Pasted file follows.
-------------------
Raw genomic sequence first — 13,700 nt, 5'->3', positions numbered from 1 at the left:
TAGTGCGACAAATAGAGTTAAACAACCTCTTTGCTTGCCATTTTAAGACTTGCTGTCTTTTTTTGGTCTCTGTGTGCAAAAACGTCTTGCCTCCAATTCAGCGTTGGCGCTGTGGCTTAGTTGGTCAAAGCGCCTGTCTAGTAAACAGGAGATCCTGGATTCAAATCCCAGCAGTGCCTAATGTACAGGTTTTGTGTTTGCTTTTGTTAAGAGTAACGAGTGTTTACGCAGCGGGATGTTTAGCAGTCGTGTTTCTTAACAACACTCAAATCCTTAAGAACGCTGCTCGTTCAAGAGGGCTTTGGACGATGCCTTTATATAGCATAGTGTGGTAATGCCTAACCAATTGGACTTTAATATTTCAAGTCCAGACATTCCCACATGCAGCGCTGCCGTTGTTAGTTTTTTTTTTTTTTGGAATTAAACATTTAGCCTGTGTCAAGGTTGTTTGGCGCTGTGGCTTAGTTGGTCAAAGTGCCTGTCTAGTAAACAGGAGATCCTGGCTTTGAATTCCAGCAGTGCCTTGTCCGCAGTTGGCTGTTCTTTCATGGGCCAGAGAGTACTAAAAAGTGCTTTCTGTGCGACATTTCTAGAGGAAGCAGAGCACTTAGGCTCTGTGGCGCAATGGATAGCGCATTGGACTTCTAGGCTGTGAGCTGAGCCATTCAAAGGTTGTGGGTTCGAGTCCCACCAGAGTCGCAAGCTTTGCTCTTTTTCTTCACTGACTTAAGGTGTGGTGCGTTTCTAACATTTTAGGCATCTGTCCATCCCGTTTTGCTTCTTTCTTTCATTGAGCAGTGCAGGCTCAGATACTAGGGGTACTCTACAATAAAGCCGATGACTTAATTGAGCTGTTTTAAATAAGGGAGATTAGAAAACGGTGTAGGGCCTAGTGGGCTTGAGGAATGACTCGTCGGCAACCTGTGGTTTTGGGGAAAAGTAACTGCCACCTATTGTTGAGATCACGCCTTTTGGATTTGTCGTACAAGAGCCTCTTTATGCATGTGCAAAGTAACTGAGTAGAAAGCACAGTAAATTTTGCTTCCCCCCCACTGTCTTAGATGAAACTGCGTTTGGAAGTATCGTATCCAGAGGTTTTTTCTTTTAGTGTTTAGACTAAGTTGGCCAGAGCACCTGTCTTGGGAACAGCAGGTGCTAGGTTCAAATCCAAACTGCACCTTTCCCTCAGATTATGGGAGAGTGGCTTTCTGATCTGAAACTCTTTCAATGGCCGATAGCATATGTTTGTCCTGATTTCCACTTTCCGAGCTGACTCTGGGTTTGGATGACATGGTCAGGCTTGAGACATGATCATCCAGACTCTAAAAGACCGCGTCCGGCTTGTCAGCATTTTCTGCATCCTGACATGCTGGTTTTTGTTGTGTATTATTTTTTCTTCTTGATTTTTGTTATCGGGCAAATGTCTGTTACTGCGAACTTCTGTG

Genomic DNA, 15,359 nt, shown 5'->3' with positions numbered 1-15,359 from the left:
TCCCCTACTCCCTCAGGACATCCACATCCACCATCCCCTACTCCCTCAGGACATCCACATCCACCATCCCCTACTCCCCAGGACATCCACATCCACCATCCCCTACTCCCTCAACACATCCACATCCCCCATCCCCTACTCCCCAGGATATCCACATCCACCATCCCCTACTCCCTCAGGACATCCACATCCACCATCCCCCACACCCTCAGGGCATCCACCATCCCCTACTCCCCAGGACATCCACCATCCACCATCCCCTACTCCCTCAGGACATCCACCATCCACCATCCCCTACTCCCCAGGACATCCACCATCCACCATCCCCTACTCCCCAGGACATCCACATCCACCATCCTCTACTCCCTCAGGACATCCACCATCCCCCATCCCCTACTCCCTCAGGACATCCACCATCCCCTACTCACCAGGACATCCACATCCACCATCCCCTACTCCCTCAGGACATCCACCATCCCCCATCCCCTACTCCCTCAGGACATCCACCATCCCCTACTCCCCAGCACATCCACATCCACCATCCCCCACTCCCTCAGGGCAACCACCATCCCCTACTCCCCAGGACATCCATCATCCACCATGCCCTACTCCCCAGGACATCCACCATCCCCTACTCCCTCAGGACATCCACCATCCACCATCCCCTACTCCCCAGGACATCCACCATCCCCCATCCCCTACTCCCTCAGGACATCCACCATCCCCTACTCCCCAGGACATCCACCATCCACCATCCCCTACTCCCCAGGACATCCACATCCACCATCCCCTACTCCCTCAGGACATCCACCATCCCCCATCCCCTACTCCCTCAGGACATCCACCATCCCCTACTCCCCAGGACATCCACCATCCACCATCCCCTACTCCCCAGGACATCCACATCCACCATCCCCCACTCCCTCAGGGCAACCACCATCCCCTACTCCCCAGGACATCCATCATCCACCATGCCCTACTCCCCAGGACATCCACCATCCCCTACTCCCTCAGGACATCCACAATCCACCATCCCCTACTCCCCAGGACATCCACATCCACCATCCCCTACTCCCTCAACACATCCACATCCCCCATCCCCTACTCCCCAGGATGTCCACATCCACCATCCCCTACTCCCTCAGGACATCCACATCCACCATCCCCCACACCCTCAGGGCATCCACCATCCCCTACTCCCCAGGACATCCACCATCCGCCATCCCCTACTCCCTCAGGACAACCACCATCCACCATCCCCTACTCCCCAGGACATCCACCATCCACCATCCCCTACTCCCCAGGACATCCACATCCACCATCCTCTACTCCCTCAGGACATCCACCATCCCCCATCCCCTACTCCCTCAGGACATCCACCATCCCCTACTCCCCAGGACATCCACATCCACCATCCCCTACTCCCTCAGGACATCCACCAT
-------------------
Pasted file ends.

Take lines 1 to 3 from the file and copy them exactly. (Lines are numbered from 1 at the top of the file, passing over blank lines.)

Raw genomic sequence first — 13,700 nt, 5'->3', positions numbered from 1 at the left:
TAGTGCGACAAATAGAGTTAAACAACCTCTTTGCTTGCCATTTTAAGACTTGCTGTCTTTTTTTGGTCTCTGTGTGCAAAAACGTCTTGCCTCCAATTCAGCGTTGGCGCTGTGGCTTAGTTGGTCAAAGCGCCTGTCTAGTAAACAGGAGATCCTGGATTCAAATCCCAGCAGTGCCTAATGTACAGGTTTTGTGTTTGCTTTTGTTAAGAGTAACGAGTGTTTACGCAGCGGGATGTTTAGCAGTCGTGTTTCTTAACAACACTCAAATCCTTAAGAACGCTGCTCGTTCAAGAGGGCTTTGGACGATGCCTTTATATAGCATAGTGTGGTAATGCCTAACCAATTGGACTTTAATATTTCAAGTCCAGACATTCCCACATGCAGCGCTGCCGTTGTTAGTTTTTTTTTTTTTTGGAATTAAACATTTAGCCTGTGTCAAGGTTGTTTGGCGCTGTGGCTTAGTTGGTCAAAGTGCCTGTCTAGTAAACAGGAGATCCTGGCTTTGAATTCCAGCAGTGCCTTGTCCGCAGTTGGCTGTTCTTTCATGGGCCAGAGAGTACTAAAAAGTGCTTTCTGTGCGACATTTCTAGAGGAAGCAGAGCACTTAGGCTCTGTGGCGCAATGGATAGCGCATTGGACTTCTAGGCTGTGAGCTGAGCCATTCAAAGGTTGTGGGTTCGAGTCCCACCAGAGTCGCAAGCTTTGCTCTTTTTCTTCACTGACTTAAGGTGTGGTGCGTTTCTAACATTTTAGGCATCTGTCCATCCCGTTTTGCTTCTTTCTTTCATTGAGCAGTGCAGGCTCAGATACTAGGGGTACTCTACAATAAAGCCGATGACTTAATTGAGCTGTTTTAAATAAGGGAGATTAGAAAACGGTGTAGGGCCTAGTGGGCTTGAGGAATGACTCGTCGGCAACCTGTGGTTTTGGGGAAAAGTAACTGCCACCTATTGTTGAGATCACGCCTTTTGGATTTGTCGTACAAGAGCCTCTTTATGCATGTGCAAAGTAACTGAGTAGAAAGCACAGTAAATTTTGCTTCCCCCCCACTGTCTTAGATGAAACTGCGTTTGGAAGTATCGTATCCAGAGGTTTTTTCTTTTAGTGTTTAGACTAAGTTGGCCAGAGCACCTGTCTTGGGAACAGCAGGTGCTAGGTTCAAATCCAAACTGCACCTTTCCCTCAGATTATGGGAGAGTGGCTTTCTGATCTGAAACTCTTTCAATGGCCGATAGCATATGTTTGTCCTGATTTCCACTTTCCGAGCTGACTCTGGGTTTGGATGACATGGTCAGGCTTGAGACATGATCATCCAGACTCTAAAAGACCGCGTCCGGCTTGTCAGCATTTTCTGCATCCTGACATGCTGGTTTTTGTTGTGTATTATTTTTTCTTCTTGATTTTTGTTATCGGGCAAATGTCTGTTACTGCGAACTTCTGTG

Genomic DNA, 15,359 nt, shown 5'->3' with positions numbered 1-15,359 from the left: